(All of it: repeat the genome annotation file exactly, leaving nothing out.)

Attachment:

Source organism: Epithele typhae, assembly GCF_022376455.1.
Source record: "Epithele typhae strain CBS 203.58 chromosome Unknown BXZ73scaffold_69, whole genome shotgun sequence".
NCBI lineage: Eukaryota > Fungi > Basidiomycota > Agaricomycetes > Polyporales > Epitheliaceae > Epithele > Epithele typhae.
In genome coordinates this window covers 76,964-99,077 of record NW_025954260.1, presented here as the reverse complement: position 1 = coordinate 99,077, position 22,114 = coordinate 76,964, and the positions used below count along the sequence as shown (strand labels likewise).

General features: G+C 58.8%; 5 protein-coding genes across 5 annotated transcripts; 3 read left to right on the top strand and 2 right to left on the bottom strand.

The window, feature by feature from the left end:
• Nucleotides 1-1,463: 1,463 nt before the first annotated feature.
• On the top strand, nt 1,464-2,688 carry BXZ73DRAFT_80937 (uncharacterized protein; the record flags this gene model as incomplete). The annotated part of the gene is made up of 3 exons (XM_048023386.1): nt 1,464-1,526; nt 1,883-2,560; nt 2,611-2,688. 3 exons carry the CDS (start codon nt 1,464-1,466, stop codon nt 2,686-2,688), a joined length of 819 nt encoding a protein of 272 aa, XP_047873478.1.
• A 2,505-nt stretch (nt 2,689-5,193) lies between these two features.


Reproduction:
Source organism: Epithele typhae, assembly GCF_022376455.1.
Source record: "Epithele typhae strain CBS 203.58 chromosome Unknown BXZ73scaffold_69, whole genome shotgun sequence".
NCBI lineage: Eukaryota > Fungi > Basidiomycota > Agaricomycetes > Polyporales > Epitheliaceae > Epithele > Epithele typhae.
In genome coordinates this window covers 76,964-99,077 of record NW_025954260.1, presented here as the reverse complement: position 1 = coordinate 99,077, position 22,114 = coordinate 76,964, and the positions used below count along the sequence as shown (strand labels likewise).

General features: G+C 58.8%; 5 protein-coding genes across 5 annotated transcripts; 3 read left to right on the top strand and 2 right to left on the bottom strand.

The window, feature by feature from the left end:
• Nucleotides 1-1,463: 1,463 nt before the first annotated feature.
• On the top strand, nt 1,464-2,688 carry BXZ73DRAFT_80937 (uncharacterized protein; the record flags this gene model as incomplete). The annotated part of the gene is made up of 3 exons (XM_048023386.1): nt 1,464-1,526; nt 1,883-2,560; nt 2,611-2,688. 3 exons carry the CDS (start codon nt 1,464-1,466, stop codon nt 2,686-2,688), a joined length of 819 nt encoding a protein of 272 aa, XP_047873478.1.
• A 2,505-nt stretch (nt 2,689-5,193) lies between these two features.